* "Lithuania and the Collapse of the USSR" (dir. Jonas Mekas, 2008) screening @ MoMA / 11 W 53rd St, 12:30p. The festival heavyweight (literally in its five-hour screentime and abstractly in the subject matter), Mekas' recounting of Lithuania's independence and inception into the United Nations from March '90 through Sept '91, told via his home video camera and daily news broadcasts. I've seen clips of this, in an installation of Mekas' at Stendhal Gallery, and it's riveting, given his particular POV and his means of documentation: you feel as though you are living it, the liberation of Mekas' homeland, through his eyes.
* Olivier Zahm @ Half Gallery / 208 Forsyth St. Yum, typically sexy b&w (and a few color) prints from Zahm's close lens, of the requisite sudsy girls, cigarette haze, and twilit scenes. Several of the shots are accompanied by blown-up screenprints a la really wicked wallpaper, so the entire range functions sort of like an installation.
* Kazuo Shiraga "Six Decades" @ McCaffrey Fine Arts / 23 E 67th St. Lots of 1sts in this brief but intensely compelling show: 1st US solo show for the Zero-kai founder and Gutai member (think sort of like Japanese Fluxus, for absolute shorthand purposes); 1st in-depth catalogue in English; and I'll go ahead + posit that much of the works here (besides Shiraga's singular "Challenging Mud" from the mid-50s) have NEVER shown in the US. Much as contemporaries Jackson Pollock and Yves Klein approached the canvas w/ wildly new forms of abstraction, so did Shiraga, substituting his feet for brushes, to confidently energetic results. In fact, the range here is incredible, from the explosive reddish energy of "Chizensei Kirenji (Demon Face incarnated from Earthly Whole Star)" (Shiraga's titles are amazing, and remind me of Keiji Haino's lengthy, descriptive song titles) from '61 to the heavily impasto'd "Kanyou" from '80 and "Souryuu no Mai (Dance of the Two-Headed Dragon)" from '94 — both of whose densely textured surfaces are lightened by diaphanous strains of green and white, respectively —, to the fluid "Funryuu (Jetstream)" from '73, a dance of b&w alkyd paint that half resembles the melted deliciousness remaining at the end of a chocolate-syrup-inundated sundae.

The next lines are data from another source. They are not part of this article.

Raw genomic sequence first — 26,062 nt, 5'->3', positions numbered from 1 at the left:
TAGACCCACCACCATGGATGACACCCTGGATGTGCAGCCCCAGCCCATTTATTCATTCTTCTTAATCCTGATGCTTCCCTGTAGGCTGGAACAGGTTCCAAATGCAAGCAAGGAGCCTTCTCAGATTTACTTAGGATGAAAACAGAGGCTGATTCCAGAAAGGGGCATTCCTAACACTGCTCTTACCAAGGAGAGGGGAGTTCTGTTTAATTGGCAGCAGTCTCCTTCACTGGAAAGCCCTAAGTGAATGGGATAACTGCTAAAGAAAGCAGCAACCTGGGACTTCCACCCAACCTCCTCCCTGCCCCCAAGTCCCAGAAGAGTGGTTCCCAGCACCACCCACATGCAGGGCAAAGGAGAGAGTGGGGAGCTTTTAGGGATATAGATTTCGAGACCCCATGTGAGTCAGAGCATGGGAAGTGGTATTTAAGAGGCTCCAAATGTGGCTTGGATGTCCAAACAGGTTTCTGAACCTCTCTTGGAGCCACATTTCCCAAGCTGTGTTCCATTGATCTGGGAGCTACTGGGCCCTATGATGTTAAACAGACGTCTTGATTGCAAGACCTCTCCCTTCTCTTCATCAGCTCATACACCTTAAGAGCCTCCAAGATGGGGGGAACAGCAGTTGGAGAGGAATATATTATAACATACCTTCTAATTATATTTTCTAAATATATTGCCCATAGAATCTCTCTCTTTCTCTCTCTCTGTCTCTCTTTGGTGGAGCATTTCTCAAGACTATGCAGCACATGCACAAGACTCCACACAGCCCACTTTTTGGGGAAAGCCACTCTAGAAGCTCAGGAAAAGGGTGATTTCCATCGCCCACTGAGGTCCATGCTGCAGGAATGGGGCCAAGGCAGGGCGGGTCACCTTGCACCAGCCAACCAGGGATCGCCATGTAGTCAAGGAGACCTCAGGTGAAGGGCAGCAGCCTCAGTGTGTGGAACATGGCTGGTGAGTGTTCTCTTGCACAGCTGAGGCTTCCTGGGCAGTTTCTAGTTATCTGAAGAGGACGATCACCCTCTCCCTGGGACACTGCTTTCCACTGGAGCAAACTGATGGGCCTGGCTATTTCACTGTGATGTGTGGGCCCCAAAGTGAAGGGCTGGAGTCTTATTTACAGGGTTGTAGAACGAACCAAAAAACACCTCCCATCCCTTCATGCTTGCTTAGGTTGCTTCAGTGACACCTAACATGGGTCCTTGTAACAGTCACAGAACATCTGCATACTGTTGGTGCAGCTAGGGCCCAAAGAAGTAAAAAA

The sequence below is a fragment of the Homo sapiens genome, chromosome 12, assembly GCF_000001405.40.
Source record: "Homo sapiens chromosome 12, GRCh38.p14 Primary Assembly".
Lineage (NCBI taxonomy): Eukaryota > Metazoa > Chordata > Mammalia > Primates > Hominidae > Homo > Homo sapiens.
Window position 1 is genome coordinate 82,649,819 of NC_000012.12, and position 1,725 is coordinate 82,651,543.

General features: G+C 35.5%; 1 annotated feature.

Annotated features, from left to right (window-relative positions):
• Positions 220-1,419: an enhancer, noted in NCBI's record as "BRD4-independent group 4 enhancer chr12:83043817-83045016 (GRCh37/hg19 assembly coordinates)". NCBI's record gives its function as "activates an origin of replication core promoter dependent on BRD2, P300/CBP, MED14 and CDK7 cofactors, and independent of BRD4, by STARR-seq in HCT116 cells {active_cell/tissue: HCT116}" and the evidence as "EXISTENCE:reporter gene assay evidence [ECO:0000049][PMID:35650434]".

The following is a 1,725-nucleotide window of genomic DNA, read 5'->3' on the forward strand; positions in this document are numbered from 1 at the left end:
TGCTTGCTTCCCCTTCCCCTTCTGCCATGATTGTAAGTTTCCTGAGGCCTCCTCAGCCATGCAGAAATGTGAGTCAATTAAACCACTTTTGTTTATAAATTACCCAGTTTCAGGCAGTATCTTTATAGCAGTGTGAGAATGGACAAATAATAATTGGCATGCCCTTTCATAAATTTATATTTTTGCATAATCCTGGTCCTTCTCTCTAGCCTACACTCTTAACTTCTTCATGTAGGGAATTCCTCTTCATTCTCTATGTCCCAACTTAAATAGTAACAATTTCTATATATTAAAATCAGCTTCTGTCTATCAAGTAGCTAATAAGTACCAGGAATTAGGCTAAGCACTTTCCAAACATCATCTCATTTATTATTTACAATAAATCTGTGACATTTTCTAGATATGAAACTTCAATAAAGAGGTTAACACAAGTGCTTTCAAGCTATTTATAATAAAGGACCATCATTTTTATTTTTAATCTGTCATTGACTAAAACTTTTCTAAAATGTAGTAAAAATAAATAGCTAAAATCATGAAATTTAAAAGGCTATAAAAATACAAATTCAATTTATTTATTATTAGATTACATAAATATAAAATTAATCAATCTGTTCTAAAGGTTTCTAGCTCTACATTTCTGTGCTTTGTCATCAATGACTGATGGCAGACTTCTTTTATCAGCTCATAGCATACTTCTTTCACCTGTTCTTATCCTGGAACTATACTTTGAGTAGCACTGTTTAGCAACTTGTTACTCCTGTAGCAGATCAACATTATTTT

* Tracey Emin "Only God Knows I'm Good" @ Lehmann Maupin / 201 Chrystie St. An extensive show of Emin's scratchy linoprint drawings and 'sewn' works on paper — which are really cool b/c they reference one another, and I have to wonder how hard it was to get the embroidery to so closely resemble her particular handwriting and line style. The art? Sexual, debasing, tongue-in-cheek. And don't miss upstairs, the only way to see the show title, rendered in Emin's handwriting in white-hot neon, like a beacon way up there.
* Andrzej Zielinski "Shredders" @ DCKT Contemporary / 195 Bowery. Zielinski's history of rendering common, dated machines (faxes, cordless phones, shredders) in odd-color, banal fashion, just got a whole lot cooler. His latest exhibition, of the lowly paper shredder, contains like a dozen complex mixed media works (involving what looks to be either wood or foam) on panels, creating texture-rich reliefs of the classic office objet.